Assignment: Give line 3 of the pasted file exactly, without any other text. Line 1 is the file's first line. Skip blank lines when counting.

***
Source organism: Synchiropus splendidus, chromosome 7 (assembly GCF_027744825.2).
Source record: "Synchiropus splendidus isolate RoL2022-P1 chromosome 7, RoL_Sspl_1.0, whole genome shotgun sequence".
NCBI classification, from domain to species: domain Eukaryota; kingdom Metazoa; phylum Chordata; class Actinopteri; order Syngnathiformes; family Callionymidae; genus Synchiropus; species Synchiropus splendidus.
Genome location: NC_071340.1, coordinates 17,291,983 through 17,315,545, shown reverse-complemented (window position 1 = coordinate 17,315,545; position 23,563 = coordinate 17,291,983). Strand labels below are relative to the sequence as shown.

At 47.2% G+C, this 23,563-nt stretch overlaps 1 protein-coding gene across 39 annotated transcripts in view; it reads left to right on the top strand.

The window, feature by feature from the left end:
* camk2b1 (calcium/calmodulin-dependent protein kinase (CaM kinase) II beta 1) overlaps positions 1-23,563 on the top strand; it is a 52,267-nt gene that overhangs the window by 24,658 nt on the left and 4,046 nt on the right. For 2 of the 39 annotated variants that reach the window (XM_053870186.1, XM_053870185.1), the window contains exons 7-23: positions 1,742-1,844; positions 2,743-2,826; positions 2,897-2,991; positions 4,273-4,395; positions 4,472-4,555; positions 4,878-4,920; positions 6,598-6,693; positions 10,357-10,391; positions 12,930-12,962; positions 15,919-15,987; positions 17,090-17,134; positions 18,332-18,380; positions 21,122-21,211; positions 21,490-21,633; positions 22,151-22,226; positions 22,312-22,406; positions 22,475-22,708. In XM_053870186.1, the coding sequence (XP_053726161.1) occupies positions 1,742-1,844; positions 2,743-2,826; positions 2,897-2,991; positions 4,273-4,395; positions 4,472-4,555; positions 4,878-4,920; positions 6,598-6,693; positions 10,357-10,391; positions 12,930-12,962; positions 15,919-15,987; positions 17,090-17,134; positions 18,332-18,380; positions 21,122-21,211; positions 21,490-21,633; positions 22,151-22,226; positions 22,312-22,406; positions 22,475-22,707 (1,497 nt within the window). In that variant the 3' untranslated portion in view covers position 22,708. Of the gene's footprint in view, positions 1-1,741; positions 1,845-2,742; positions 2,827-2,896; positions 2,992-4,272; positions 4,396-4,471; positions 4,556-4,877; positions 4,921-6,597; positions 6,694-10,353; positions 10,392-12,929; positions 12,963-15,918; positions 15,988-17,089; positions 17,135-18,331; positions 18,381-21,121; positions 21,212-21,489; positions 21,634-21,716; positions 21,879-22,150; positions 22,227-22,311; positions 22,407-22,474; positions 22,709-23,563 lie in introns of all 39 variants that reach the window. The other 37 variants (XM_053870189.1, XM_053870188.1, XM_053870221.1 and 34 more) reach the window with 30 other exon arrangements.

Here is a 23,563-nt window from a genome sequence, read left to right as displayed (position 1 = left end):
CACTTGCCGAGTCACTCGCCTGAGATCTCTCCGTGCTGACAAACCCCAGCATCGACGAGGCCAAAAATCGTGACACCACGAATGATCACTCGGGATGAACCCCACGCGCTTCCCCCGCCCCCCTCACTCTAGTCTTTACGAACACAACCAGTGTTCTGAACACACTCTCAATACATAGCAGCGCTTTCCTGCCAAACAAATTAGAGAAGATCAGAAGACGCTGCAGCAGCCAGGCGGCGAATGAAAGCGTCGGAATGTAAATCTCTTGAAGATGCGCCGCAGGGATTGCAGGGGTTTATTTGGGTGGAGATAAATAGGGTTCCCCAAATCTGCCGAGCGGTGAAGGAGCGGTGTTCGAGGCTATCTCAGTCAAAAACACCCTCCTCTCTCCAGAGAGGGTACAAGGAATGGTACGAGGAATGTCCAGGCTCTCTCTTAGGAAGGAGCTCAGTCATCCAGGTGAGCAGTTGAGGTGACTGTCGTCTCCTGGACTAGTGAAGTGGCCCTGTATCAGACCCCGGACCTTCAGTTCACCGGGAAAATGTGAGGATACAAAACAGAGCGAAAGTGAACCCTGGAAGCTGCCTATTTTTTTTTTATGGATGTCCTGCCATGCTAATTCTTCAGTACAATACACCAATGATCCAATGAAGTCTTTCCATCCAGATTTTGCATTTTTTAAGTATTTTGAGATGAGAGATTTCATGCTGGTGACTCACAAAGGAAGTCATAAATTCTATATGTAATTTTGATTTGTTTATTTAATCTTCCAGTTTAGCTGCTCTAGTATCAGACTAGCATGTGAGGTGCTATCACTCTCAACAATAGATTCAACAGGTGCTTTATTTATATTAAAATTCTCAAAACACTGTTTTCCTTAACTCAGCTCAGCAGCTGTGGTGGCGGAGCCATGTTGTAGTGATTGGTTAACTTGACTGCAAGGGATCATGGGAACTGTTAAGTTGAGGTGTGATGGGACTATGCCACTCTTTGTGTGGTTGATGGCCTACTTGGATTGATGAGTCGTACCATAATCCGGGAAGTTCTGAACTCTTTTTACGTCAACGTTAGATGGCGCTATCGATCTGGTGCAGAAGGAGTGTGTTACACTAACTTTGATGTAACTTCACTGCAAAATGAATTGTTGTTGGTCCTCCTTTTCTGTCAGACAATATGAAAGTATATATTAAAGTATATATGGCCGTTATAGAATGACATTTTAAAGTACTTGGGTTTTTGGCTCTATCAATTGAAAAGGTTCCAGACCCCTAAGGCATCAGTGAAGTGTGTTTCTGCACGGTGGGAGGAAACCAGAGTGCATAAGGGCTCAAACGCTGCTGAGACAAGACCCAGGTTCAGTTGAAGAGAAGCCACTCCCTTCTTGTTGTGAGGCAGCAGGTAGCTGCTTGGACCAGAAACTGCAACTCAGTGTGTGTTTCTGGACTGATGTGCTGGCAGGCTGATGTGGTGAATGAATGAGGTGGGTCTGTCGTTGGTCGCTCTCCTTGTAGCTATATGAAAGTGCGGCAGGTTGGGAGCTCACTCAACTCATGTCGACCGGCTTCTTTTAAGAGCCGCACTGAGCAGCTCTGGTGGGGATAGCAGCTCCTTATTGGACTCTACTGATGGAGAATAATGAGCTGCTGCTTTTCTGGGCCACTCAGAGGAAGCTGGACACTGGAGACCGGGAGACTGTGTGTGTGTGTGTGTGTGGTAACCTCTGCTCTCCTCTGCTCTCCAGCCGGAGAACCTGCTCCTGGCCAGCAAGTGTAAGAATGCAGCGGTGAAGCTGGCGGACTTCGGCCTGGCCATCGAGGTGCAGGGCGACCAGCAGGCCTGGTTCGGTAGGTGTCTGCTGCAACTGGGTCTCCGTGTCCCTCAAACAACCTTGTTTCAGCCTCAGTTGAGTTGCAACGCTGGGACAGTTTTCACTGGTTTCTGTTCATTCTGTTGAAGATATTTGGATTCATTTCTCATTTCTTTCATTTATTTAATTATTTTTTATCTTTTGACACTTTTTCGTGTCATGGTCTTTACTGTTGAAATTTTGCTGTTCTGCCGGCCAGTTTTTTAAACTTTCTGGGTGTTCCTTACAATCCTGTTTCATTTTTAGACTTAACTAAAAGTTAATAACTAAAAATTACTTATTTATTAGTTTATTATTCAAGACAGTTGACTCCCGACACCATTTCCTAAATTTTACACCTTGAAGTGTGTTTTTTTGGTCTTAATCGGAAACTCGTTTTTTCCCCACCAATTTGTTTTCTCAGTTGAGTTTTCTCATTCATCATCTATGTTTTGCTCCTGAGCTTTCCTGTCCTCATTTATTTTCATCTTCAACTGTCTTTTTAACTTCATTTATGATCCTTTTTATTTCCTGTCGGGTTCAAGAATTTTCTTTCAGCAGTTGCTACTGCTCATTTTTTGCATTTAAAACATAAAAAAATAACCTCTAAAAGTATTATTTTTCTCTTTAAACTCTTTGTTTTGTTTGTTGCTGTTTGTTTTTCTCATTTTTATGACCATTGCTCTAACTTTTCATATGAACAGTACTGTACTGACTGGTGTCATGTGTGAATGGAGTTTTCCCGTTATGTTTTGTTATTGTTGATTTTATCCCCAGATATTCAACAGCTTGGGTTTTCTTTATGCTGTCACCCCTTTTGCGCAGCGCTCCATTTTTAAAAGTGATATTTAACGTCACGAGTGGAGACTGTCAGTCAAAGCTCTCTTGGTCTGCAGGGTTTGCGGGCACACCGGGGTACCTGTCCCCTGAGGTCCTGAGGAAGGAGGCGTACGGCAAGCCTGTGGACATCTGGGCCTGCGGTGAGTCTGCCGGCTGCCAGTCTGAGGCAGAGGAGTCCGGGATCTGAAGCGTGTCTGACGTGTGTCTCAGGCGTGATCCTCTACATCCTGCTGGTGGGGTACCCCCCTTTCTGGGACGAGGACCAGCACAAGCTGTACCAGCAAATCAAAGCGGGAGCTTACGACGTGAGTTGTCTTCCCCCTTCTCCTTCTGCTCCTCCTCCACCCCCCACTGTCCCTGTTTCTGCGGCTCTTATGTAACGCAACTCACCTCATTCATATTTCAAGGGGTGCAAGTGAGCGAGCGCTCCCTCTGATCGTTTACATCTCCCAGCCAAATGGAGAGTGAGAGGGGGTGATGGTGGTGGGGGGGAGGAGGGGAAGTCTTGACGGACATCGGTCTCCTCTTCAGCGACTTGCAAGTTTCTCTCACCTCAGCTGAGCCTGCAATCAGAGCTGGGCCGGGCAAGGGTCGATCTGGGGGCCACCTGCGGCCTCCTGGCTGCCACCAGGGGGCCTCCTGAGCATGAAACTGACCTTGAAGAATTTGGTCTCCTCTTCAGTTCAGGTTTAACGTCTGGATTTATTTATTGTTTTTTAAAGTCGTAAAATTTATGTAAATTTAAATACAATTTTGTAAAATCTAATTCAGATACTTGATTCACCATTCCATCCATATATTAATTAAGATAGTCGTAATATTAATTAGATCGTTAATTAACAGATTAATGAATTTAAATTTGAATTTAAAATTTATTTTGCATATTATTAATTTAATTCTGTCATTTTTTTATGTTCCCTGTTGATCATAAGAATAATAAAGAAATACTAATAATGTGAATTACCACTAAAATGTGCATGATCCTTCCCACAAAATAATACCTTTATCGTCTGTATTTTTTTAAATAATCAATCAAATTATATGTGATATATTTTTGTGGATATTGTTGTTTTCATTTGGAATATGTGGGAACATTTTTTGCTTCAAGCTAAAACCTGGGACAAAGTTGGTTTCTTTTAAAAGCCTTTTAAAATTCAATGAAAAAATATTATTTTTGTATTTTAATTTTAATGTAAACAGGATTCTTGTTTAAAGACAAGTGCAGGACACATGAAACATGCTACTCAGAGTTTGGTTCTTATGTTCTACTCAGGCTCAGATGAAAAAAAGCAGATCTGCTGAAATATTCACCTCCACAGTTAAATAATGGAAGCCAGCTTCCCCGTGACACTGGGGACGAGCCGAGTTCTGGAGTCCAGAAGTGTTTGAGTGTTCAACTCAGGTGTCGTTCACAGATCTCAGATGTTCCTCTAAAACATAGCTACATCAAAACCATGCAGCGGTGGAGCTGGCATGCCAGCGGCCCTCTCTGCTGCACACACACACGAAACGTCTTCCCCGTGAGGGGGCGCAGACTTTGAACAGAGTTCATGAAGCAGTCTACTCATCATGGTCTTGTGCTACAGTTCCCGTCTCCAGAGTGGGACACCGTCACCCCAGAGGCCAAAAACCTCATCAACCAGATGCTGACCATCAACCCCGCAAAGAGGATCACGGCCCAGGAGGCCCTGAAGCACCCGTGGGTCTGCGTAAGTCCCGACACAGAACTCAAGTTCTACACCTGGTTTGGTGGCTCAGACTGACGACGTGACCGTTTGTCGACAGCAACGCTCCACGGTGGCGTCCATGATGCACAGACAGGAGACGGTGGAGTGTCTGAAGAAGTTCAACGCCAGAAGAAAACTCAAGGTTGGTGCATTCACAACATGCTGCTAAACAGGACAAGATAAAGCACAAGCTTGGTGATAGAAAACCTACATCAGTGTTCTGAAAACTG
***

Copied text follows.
NCBI classification, from domain to species: domain Eukaryota; kingdom Metazoa; phylum Chordata; class Actinopteri; order Syngnathiformes; family Callionymidae; genus Synchiropus; species Synchiropus splendidus.